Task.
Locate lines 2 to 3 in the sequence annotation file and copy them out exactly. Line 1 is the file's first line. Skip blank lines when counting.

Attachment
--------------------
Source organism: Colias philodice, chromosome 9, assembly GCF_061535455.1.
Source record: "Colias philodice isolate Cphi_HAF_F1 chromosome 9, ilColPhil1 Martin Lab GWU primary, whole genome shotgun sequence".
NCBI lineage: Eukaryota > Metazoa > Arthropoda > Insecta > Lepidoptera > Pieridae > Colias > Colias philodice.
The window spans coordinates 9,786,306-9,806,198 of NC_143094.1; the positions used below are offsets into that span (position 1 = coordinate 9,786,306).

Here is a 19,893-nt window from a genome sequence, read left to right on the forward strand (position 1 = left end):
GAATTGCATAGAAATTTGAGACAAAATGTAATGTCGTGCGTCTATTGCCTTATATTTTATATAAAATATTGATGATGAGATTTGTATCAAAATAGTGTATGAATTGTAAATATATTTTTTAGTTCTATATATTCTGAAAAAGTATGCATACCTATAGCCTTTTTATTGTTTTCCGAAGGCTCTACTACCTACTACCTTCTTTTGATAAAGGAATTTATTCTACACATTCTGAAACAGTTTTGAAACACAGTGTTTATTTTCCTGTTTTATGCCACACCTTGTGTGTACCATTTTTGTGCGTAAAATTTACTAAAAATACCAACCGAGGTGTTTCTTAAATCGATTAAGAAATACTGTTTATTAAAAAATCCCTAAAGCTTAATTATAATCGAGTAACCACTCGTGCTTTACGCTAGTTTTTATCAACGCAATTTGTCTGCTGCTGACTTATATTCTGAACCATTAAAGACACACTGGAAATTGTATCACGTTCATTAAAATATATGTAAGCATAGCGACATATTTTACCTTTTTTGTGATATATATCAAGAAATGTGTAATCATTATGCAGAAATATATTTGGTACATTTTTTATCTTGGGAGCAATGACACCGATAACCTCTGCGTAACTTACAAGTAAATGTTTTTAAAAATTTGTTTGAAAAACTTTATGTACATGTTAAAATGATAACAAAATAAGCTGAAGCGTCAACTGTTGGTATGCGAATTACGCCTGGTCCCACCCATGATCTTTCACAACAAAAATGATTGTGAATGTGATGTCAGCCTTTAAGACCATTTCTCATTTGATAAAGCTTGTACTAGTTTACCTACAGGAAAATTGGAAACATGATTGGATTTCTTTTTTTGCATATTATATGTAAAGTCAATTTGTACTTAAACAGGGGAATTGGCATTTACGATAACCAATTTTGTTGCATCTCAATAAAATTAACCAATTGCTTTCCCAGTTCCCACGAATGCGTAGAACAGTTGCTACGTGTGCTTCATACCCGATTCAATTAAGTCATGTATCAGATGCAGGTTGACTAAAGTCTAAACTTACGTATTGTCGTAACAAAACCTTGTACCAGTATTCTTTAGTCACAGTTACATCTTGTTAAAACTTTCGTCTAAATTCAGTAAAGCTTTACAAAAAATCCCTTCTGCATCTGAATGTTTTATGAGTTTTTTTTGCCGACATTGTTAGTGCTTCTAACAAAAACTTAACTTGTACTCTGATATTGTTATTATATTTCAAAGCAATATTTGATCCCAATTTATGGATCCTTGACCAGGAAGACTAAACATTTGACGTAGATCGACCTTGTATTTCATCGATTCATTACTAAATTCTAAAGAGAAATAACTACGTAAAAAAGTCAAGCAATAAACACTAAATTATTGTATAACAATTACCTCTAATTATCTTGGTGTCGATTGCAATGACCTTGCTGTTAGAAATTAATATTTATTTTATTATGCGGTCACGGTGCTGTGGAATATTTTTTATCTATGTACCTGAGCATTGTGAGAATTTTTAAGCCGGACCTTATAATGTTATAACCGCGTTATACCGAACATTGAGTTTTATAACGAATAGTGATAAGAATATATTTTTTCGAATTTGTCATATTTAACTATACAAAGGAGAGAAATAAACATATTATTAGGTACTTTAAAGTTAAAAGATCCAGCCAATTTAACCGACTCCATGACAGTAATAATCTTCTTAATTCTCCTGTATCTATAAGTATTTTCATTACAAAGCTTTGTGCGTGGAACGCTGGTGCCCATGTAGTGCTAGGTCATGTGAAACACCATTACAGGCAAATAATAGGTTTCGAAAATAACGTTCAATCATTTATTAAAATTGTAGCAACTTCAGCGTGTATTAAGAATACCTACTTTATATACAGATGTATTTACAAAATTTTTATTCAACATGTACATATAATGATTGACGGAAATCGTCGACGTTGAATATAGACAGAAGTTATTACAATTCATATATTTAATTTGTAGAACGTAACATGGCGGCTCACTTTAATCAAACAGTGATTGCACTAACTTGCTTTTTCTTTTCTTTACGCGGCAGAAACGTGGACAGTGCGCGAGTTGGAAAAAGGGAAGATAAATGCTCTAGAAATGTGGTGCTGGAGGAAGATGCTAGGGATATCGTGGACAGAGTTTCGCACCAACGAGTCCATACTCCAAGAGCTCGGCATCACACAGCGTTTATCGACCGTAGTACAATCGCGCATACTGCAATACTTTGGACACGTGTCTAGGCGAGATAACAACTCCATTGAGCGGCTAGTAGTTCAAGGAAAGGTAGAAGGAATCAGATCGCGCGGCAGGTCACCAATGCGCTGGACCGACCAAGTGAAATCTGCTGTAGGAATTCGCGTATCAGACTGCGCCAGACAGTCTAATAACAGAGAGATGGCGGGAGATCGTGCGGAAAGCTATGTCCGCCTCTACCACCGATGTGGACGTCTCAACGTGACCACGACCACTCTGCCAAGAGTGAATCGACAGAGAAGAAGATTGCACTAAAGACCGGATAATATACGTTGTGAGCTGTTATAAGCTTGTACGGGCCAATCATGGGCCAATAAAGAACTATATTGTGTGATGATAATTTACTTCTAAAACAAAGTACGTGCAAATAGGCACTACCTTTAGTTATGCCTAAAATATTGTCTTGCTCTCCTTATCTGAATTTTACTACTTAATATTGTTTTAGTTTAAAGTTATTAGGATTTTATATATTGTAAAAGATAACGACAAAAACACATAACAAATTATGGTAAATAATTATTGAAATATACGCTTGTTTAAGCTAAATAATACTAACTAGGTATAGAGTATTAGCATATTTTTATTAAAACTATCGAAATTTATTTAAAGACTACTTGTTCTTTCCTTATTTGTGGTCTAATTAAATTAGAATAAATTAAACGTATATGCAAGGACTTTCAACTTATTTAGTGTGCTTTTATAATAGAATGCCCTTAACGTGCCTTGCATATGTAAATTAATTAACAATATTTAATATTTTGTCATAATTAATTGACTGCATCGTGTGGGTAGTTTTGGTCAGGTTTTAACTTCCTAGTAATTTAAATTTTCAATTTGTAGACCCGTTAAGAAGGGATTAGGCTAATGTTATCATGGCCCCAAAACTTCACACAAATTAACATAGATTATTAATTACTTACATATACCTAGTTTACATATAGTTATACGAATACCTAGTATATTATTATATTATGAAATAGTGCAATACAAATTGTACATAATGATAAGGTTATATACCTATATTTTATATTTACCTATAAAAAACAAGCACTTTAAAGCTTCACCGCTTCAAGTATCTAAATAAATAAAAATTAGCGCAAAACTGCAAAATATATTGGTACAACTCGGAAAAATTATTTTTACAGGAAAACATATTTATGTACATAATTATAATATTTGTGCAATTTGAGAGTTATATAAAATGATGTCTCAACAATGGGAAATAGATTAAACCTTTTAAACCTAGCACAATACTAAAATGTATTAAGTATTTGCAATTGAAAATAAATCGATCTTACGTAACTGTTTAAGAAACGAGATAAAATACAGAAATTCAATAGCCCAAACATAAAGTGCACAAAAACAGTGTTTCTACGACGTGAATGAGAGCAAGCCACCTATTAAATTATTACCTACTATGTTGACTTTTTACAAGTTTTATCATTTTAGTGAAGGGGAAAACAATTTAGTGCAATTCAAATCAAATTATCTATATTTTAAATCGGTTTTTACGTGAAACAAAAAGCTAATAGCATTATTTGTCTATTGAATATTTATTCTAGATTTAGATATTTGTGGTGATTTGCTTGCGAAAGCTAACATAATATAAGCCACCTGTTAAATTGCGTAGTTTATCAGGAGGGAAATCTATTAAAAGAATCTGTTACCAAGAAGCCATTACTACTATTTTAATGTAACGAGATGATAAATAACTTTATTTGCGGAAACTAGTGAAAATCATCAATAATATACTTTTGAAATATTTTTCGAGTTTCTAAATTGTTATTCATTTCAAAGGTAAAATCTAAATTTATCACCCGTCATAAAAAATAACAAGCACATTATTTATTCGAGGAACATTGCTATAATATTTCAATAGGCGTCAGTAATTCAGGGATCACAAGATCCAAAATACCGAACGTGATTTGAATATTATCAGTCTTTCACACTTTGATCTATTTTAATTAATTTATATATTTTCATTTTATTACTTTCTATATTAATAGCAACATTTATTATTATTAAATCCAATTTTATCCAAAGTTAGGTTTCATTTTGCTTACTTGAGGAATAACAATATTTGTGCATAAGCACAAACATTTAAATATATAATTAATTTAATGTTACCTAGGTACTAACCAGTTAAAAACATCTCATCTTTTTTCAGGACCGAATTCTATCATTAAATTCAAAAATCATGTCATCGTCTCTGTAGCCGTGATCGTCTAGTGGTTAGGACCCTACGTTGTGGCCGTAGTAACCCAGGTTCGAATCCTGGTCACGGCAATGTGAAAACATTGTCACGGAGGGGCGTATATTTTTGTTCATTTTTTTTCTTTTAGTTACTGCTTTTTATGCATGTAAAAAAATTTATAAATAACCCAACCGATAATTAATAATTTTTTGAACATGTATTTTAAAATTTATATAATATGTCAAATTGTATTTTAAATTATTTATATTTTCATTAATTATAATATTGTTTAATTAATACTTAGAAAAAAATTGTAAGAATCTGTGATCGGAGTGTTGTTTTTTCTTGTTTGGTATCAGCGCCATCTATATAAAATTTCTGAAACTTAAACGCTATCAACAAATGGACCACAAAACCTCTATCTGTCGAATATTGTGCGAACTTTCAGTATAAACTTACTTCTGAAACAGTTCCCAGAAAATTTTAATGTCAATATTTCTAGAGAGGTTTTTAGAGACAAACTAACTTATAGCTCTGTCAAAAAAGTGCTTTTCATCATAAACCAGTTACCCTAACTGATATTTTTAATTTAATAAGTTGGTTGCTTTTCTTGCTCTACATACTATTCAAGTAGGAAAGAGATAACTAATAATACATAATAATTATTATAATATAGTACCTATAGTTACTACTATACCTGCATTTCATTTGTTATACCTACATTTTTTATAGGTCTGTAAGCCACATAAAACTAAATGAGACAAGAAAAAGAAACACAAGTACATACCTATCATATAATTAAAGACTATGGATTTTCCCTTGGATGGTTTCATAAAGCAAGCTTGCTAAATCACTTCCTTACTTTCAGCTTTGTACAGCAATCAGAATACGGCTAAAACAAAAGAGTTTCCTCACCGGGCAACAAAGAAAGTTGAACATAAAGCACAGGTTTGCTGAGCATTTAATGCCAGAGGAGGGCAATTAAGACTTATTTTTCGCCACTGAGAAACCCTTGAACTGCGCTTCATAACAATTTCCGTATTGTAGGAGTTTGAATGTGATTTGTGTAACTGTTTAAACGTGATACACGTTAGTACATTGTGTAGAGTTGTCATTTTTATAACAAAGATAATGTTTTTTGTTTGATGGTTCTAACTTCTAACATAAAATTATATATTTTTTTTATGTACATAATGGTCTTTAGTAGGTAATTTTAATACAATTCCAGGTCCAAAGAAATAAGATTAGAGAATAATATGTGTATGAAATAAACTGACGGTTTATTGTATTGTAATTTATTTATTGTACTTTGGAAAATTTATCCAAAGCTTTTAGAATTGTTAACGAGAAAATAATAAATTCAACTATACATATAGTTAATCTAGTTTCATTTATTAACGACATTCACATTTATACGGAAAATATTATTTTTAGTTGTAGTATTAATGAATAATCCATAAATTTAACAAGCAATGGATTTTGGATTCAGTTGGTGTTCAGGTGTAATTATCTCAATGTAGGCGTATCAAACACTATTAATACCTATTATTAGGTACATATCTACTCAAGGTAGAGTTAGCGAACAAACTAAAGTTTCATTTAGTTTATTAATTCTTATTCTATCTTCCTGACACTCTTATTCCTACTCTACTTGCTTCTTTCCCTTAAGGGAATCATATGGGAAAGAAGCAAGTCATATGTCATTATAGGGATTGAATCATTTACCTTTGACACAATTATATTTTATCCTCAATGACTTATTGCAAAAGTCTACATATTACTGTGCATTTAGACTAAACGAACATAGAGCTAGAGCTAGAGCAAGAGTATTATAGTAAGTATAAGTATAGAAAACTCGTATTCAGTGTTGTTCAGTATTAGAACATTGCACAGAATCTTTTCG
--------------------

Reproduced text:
Source record: "Colias philodice isolate Cphi_HAF_F1 chromosome 9, ilColPhil1 Martin Lab GWU primary, whole genome shotgun sequence".
NCBI lineage: Eukaryota > Metazoa > Arthropoda > Insecta > Lepidoptera > Pieridae > Colias > Colias philodice.